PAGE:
Energy systems are inextricably bound to both micro and macro level social systems. Culture has both shaped and is shaped by the use of energy. This system of positive and negative feedback is at the heart of understanding the complex relationship between energy and society. Energy systems also play a role in creating and maintaining social inequalities, an issue that will be strongly examined in this course. That examination will emphasize the role of energy in critical social issues, including but not limited to: domestic and international conflict, poverty, political disenfranchisement and marginalization, social change, intergenerational inequality, and environmental justice. We also look at the evolution of energy use through history, and the role that it has played in shaping social behavior and relevant institutions.
This course introduces students to social movements and associated sociological theories. What constitutes a social movement? Why do social movements form, and why do they form when they do? Who joins movements and why? How are movements organized, and what strategies and tactics do they use? How do institutions such as the media and the state affect movements? How effective are movements as agents of social change? Why do they decline? What impacts have they had on law, policy, culture, and the social imagination? Studying a range of movements allows students to reflect on these questions, and reflect also on broader questions about inequality, power, and the relationship between social structures, human agency, and social change.
An introduction to the theory and methods of qualitative research. Students will be exposed to various qualitative research methods through practical field exercises. These include ethnographic field observation, content analysis, interviewing, focus groups and unobtrusive measures. Other commonly used methods of collecting qualitative data are also examined.
Applied social science is about putting social science methods to work collecting information about problems that people face in the everyday world and then using the resulting understanding to help ease those problems through changes in social policy or other practices. This course will explore how social science research methods can be used for effective problem solving. To do so, we design and conduct a research project for an off-campus client.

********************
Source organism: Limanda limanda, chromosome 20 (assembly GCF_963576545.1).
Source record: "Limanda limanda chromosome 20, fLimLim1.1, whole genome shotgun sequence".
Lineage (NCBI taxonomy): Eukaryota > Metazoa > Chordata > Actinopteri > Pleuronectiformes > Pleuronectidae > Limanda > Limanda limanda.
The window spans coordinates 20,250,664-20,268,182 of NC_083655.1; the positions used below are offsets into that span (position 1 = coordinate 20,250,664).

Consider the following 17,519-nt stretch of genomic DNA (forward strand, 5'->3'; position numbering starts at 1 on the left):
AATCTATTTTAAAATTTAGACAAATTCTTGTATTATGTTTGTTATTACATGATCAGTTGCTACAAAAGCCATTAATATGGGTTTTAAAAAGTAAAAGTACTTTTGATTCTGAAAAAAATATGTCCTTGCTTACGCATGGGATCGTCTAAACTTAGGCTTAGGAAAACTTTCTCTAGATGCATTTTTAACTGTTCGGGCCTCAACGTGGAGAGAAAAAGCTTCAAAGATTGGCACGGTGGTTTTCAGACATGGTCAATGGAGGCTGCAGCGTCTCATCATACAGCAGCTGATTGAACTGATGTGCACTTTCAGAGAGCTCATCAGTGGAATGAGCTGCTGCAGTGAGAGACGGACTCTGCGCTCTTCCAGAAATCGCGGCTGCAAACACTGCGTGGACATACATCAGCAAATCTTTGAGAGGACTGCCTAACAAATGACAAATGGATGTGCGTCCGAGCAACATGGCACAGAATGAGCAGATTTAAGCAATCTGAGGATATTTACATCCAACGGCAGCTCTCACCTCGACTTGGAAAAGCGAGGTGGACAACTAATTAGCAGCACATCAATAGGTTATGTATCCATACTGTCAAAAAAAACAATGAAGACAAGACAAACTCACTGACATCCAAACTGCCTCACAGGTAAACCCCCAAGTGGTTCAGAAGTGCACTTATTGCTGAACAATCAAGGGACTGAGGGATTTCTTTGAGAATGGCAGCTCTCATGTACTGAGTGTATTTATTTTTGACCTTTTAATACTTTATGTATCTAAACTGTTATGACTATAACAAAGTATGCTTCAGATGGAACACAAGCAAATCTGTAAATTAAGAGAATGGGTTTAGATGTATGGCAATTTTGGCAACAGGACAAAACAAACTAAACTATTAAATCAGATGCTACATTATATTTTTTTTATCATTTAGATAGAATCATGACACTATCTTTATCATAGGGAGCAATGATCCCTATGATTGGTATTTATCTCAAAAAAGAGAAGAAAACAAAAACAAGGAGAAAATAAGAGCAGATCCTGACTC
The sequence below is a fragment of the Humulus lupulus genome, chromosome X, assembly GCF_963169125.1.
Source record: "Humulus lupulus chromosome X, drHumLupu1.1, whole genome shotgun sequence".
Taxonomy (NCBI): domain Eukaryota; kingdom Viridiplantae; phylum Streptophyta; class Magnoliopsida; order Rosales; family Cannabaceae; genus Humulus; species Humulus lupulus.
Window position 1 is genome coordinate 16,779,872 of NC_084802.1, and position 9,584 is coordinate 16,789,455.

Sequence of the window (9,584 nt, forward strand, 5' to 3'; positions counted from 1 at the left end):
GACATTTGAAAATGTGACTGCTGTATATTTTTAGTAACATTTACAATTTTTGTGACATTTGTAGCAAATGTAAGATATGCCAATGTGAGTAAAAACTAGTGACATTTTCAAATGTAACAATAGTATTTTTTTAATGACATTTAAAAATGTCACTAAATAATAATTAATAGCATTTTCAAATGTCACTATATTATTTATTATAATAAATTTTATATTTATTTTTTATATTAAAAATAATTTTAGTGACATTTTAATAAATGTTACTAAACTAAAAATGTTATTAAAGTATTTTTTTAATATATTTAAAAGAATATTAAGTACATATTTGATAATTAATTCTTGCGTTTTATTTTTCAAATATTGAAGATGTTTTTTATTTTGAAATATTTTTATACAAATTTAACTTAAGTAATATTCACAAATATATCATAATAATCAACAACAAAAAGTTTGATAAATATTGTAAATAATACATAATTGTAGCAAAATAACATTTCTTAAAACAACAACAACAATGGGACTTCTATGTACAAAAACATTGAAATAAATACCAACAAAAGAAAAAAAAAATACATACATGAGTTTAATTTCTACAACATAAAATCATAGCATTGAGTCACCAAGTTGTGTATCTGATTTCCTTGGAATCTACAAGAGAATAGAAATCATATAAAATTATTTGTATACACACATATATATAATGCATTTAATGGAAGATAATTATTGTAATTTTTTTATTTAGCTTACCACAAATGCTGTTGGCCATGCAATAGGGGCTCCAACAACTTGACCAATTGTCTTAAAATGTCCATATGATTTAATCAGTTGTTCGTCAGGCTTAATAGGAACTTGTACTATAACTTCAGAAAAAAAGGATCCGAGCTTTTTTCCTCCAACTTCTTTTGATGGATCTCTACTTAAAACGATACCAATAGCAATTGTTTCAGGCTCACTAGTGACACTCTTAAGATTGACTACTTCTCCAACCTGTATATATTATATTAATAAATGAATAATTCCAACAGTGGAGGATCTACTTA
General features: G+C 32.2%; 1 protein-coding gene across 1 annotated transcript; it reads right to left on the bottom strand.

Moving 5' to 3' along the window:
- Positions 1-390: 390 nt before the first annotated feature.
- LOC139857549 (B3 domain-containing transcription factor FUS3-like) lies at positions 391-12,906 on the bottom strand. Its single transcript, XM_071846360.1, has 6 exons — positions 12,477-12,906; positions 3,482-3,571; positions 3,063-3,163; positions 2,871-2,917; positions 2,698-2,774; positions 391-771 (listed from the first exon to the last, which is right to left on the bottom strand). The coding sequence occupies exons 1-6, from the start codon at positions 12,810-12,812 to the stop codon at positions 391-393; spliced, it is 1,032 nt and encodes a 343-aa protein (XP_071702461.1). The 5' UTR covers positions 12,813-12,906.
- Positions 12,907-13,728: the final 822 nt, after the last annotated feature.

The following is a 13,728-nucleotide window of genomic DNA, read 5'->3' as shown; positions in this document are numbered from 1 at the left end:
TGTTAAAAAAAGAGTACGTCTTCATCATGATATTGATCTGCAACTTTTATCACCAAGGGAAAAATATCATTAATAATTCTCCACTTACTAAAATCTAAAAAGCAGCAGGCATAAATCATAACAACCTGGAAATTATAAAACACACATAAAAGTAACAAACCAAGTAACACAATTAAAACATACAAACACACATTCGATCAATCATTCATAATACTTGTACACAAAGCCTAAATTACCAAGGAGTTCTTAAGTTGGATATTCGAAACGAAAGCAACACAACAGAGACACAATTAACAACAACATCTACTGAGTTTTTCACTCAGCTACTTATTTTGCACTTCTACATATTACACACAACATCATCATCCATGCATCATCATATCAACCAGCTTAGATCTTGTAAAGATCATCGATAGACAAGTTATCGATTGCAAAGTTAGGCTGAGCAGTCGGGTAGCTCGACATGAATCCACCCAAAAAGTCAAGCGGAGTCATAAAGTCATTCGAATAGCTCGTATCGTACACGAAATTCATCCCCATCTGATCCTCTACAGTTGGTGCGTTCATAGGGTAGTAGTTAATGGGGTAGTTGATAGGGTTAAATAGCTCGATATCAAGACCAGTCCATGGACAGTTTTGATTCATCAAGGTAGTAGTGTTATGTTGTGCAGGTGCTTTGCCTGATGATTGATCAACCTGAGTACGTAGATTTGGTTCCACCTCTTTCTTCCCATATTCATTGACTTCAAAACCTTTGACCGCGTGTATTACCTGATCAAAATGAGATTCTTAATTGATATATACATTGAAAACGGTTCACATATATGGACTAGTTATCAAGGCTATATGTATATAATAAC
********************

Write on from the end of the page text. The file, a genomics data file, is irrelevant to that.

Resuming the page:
This course is designed to re-familiarize students with the full range of policy and theoretical frameworks for the development and implementation of appropriate policies in a variety of settings. Our focus is on finding ways for each student to apply a relevant policy or theoretical framework to their own work that is leading to the MPP essay. We will also plan for your successful completion of the MPP program.
Second course in a two-course series providing a comprehensive review of public policy theory. The course examines theoretical approaches to understanding the complex and contentious assumptions and premises that pose challenges to the way we conduct public policy.
In this advanced methodology course, the focus is on epistemological approaches, research design, data analysis techniques and critiques of qualitative research. It aims to familiarize students with the different ways of knowing and doing qualitative research on a more advanced level, culminating in the written and oral presentation of a qualitative research proposal, including preliminary results from fieldwork conducted during the course. We consider a range of qualitative methodological approaches with special emphasis on observational and interview-based research.
Associate Professor & Associate Director of Graduate Programs
School of Public Policy
Oregon State University
300 Bexell Hall
Corvallis, Oregon 97331